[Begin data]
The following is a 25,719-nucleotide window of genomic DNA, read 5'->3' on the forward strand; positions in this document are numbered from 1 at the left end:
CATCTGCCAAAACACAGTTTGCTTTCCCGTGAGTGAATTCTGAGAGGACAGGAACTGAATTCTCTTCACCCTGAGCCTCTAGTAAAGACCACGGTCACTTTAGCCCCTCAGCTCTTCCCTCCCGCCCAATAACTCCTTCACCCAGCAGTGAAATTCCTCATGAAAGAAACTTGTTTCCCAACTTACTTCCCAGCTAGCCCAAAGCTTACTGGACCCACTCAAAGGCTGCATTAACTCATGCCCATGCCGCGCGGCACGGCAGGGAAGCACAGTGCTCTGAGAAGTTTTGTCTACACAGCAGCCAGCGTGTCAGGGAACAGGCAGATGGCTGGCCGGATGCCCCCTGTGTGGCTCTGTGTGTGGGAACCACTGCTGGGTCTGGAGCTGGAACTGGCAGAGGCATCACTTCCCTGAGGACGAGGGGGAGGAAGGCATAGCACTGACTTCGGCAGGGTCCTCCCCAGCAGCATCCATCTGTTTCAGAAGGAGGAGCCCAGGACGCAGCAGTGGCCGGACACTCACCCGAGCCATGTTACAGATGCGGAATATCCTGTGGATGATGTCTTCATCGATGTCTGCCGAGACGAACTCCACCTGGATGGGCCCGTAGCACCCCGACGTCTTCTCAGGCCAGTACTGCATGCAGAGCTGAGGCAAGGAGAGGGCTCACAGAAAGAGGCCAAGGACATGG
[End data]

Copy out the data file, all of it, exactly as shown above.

The following is a 25,719-nucleotide window of genomic DNA, read 5'->3' on the forward strand; positions in this document are numbered from 1 at the left end:
CATCTGCCAAAACACAGTTTGCTTTCCCGTGAGTGAATTCTGAGAGGACAGGAACTGAATTCTCTTCACCCTGAGCCTCTAGTAAAGACCACGGTCACTTTAGCCCCTCAGCTCTTCCCTCCCGCCCAATAACTCCTTCACCCAGCAGTGAAATTCCTCATGAAAGAAACTTGTTTCCCAACTTACTTCCCAGCTAGCCCAAAGCTTACTGGACCCACTCAAAGGCTGCATTAACTCATGCCCATGCCGCGCGGCACGGCAGGGAAGCACAGTGCTCTGAGAAGTTTTGTCTACACAGCAGCCAGCGTGTCAGGGAACAGGCAGATGGCTGGCCGGATGCCCCCTGTGTGGCTCTGTGTGTGGGAACCACTGCTGGGTCTGGAGCTGGAACTGGCAGAGGCATCACTTCCCTGAGGACGAGGGGGAGGAAGGCATAGCACTGACTTCGGCAGGGTCCTCCCCAGCAGCATCCATCTGTTTCAGAAGGAGGAGCCCAGGACGCAGCAGTGGCCGGACACTCACCCGAGCCATGTTACAGATGCGGAATATCCTGTGGATGATGTCTTCATCGATGTCTGCCGAGACGAACTCCACCTGGATGGGCCCGTAGCACCCCGACGTCTTCTCAGGCCAGTACTGCATGCAGAGCTGAGGCAAGGAGAGGGCTCACAGAAAGAGGCCAAGGACATGG